A Conversation with Ali Fatah: Chief of the GIS Division - D.C. Government

WardheerNews

November 3 , 2005

As part of our occasional series on Somali doctors, we will momentarily divert from our course and present to you a conversation we had with a Somali professional in Washington D.C. We are pleased to present to you Mr. Ali Ahmed Fatah who has been awarded the prestigious Special Achievement in GIS (the SAG award) for his outstanding work in the Geographic Information System (GIS) field. A small number of GIS sites, including Mr. Fatah's at the District of Columbia, Department of Transportation (DOT), were selected from more than 100,000 user sites worldwide. The award is conferred by ESRI (Environmental Systems and Research Institute) in July 2005 in San Diego, CA. WardheerNews takes this rare opportunity to recognize Mr. Fatah's achievement in his professional field and his short visit to our home.

Mr. Ali Ahmed Fatah holds an MPA from the University of Pittsburgh and a CPM from George Washington University. He has an extensive background in planning and GIS. Mr. Fatah established the GIS Program at DOT and is currently its Chief. He is the previous recipient of a number of other awards, including the American Planning Association (APA) Award for establishing four scenic byways in the Nation's capital, the first for the DC Department of Public Works. Mr. Ahmed A. Hassan has conducted the interview for WardheerNews.

WardheerNews: Can you briefly talk about your background?

Fatah: I am a Somali American with deep roots in the United States. My family's presence in the US goes back to the 1920s when my uncle arrived with the first wave of Somali immigrants to this country, at the end of the First World War. I came to the States in the 1970s to join my late and eldest, brother Mohamed, who came to join my uncle 1963. So my story is a little different in that I emigrated to join my family early on rather than come as a student or a refugee, which is how most of our people, came to these shores.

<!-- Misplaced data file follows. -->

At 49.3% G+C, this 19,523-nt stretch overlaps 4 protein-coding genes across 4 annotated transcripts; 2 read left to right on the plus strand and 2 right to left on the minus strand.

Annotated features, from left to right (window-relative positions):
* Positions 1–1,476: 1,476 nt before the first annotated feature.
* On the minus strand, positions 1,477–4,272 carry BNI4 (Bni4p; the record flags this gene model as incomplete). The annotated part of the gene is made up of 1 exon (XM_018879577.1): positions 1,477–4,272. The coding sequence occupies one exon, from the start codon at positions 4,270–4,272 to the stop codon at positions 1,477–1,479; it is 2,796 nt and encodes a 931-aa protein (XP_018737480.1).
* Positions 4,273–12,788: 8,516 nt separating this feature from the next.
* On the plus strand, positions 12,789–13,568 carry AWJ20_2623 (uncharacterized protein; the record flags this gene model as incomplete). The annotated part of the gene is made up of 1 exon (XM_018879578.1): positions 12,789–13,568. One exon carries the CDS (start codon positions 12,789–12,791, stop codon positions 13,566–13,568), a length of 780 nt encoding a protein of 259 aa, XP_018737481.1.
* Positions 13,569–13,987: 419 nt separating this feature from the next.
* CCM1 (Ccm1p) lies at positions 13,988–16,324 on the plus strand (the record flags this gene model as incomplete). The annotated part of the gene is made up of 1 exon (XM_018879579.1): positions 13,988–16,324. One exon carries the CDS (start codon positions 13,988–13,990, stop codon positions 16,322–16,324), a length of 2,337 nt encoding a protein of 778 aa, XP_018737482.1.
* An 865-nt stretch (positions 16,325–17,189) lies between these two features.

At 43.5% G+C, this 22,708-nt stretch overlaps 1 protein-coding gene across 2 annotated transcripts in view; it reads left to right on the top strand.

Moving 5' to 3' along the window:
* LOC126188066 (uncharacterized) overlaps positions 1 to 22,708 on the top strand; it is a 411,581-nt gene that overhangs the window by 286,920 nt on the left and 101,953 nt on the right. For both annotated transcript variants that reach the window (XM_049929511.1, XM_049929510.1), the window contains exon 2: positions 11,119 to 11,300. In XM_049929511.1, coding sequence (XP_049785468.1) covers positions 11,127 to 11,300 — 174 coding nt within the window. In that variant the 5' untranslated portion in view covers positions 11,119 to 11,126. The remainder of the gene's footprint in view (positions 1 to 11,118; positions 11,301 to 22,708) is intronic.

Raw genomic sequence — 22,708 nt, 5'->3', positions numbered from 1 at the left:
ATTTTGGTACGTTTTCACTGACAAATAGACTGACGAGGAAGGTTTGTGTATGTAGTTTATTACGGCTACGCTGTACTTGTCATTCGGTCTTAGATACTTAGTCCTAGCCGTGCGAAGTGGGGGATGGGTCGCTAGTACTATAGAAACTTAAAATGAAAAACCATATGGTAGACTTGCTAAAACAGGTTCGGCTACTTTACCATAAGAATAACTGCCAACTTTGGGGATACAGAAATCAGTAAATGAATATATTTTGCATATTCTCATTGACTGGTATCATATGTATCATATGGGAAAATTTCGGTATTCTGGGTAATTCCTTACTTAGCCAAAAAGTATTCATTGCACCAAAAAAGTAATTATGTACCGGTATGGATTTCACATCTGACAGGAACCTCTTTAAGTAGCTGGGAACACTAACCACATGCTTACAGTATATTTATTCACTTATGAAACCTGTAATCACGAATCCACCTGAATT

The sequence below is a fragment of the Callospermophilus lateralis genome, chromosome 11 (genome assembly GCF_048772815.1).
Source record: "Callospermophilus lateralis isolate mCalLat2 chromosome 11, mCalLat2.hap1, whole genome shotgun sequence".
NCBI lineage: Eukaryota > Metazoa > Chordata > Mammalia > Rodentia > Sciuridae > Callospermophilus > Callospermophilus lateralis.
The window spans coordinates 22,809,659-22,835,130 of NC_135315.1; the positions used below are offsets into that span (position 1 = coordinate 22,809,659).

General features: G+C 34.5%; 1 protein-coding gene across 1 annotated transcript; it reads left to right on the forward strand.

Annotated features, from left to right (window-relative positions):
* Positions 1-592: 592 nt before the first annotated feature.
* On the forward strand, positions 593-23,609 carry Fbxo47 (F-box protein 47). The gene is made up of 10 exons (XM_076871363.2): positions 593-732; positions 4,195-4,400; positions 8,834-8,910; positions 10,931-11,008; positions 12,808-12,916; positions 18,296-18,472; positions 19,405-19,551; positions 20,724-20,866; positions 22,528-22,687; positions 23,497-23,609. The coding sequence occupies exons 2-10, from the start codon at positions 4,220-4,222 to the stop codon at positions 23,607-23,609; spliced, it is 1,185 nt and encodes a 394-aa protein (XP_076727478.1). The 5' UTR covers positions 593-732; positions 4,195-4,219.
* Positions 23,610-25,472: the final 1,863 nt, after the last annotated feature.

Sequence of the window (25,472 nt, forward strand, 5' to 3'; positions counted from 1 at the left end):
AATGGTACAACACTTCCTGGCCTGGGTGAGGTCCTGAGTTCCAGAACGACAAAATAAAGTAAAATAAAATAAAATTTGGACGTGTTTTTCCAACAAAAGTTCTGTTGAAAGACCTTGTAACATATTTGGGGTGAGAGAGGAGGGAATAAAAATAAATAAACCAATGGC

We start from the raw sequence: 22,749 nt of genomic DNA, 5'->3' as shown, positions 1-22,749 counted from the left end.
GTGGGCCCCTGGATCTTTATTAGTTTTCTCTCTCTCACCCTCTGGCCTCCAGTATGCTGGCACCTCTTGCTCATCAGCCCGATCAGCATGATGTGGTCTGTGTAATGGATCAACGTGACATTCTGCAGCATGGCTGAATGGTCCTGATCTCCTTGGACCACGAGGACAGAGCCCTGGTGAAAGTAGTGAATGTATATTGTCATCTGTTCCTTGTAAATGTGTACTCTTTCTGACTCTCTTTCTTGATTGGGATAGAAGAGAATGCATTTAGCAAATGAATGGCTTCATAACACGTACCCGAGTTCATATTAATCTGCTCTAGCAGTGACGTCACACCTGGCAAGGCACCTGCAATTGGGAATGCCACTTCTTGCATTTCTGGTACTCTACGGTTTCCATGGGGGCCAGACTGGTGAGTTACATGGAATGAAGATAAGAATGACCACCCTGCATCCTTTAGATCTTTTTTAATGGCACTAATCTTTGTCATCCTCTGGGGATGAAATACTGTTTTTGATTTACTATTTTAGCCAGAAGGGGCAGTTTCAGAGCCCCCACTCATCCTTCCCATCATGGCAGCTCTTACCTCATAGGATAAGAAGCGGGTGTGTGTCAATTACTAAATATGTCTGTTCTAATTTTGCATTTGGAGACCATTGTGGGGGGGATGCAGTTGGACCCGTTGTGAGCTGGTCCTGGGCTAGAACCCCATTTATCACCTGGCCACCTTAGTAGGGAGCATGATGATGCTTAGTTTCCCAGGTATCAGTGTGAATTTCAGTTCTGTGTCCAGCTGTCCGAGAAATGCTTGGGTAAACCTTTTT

In terms of career, I have more than twenty years of professional experience in planning, capital budgeting and GIS (Geographic Information System) management. I have developed and currently manage the GIS Division for the District of Columbia Department of Transportation.

My educational background includes a BA degree in Urban and Regional Planning and Political Economy from the State University of New York, a MPA from the University of Pittsburgh and a CPM from George Washington University.  

WardheerNews : Mr. Fatah, how long have you worked for the District of Columbia ?

Fatah :  A little over 20 years. This is clearly a lot longer than I thought it would last! My career in public service has, in many ways, been challenging and rewarding.   Though my initial plans did not include the current vocation, I settled on it (after Somalia skidded off its developmental trajectory) mindful of the axiom, ‘life is what you do while you are making other plans.”

WardheerNews : In the District of Colombia, also known as Washington DC, the capital of the United States of America, a number of other Somali professionals work there. Can you shed some light on the fields and areas of their expertise?

Fatah : There are many Somali professionals working with the District of Columbia Government. I have not counted them but I suspect there are more than a dozen and half Somalis working with different agencies. I know many senior engineers, financial officers, health and human service officers, IT professionals, procurement officers and so on. Having come through the ranks almost all of them hold responsible positions.

WardheerNews : What do you do and what are your responsibilities?